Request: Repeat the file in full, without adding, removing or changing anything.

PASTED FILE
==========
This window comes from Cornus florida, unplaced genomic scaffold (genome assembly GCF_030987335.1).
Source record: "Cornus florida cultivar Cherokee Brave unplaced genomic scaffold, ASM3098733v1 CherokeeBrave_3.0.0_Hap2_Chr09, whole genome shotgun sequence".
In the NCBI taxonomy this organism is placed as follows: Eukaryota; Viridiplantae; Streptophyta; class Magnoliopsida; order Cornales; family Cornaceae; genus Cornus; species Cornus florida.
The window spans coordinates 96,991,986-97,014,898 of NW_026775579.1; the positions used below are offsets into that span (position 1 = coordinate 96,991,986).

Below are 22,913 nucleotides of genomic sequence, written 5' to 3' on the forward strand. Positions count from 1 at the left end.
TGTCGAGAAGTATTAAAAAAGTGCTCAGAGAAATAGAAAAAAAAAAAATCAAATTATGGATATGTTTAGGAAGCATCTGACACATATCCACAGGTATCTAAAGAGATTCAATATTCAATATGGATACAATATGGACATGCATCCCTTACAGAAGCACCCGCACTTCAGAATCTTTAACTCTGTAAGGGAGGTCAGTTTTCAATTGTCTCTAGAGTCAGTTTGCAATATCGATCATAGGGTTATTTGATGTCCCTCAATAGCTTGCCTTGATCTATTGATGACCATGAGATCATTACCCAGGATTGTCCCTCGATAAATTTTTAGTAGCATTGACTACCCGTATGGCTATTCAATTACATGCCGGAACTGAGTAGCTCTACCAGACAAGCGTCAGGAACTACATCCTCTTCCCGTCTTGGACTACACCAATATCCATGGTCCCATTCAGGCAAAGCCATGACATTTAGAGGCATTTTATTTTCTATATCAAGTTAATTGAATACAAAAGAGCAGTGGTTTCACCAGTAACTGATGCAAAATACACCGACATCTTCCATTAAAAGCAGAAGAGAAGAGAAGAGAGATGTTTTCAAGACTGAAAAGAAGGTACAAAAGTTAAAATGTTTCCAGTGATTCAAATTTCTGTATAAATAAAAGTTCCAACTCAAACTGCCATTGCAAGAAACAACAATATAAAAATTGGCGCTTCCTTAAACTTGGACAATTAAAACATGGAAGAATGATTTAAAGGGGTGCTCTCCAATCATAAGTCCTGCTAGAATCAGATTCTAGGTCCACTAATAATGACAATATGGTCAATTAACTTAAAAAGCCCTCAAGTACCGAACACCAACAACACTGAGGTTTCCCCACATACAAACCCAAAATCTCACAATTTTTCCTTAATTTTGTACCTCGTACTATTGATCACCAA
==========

This window comes from Cornus florida, unplaced genomic scaffold (genome assembly GCF_030987335.1).
Source record: "Cornus florida cultivar Cherokee Brave unplaced genomic scaffold, ASM3098733v1 CherokeeBrave_3.0.0_Hap2_Chr09, whole genome shotgun sequence".
In the NCBI taxonomy this organism is placed as follows: Eukaryota; Viridiplantae; Streptophyta; class Magnoliopsida; order Cornales; family Cornaceae; genus Cornus; species Cornus florida.
The window spans coordinates 96,991,986-97,014,898 of NW_026775579.1; the positions used below are offsets into that span (position 1 = coordinate 96,991,986).

Below are 22,913 nucleotides of genomic sequence, written 5' to 3' on the forward strand. Positions count from 1 at the left end.
TGTCGAGAAGTATTAAAAAAGTGCTCAGAGAAATAGAAAAAAAAAAAATCAAATTATGGATATGTTTAGGAAGCATCTGACACATATCCACAGGTATCTAAAGAGATTCAATATTCAATATGGATACAATATGGACATGCATCCCTTACAGAAGCACCCGCACTTCAGAATCTTTAACTCTGTAAGGGAGGTCAGTTTTCAATTGTCTCTAGAGTCAGTTTGCAATATCGATCATAGGGTTATTTGATGTCCCTCAATAGCTTGCCTTGATCTATTGATGACCATGAGATCATTACCCAGGATTGTCCCTCGATAAATTTTTAGTAGCATTGACTACCCGTATGGCTATTCAATTACATGCCGGAACTGAGTAGCTCTACCAGACAAGCGTCAGGAACTACATCCTCTTCCCGTCTTGGACTACACCAATATCCATGGTCCCATTCAGGCAAAGCCATGACATTTAGAGGCATTTTATTTTCTATATCAAGTTAATTGAATACAAAAGAGCAGTGGTTTCACCAGTAACTGATGCAAAATACACCGACATCTTCCATTAAAAGCAGAAGAGAAGAGAAGAGAGATGTTTTCAAGACTGAAAAGAAGGTACAAAAGTTAAAATGTTTCCAGTGATTCAAATTTCTGTATAAATAAAAGTTCCAACTCAAACTGCCATTGCAAGAAACAACAATATAAAAATTGGCGCTTCCTTAAACTTGGACAATTAAAACATGGAAGAATGATTTAAAGGGGTGCTCTCCAATCATAAGTCCTGCTAGAATCAGATTCTAGGTCCACTAATAATGACAATATGGTCAATTAACTTAAAAAGCCCTCAAGTACCGAACACCAACAACACTGAGGTTTCCCCACATACAAACCCAAAATCTCACAATTTTTCCTTAATTTTGTACCTCGTACTATTGATCACCAA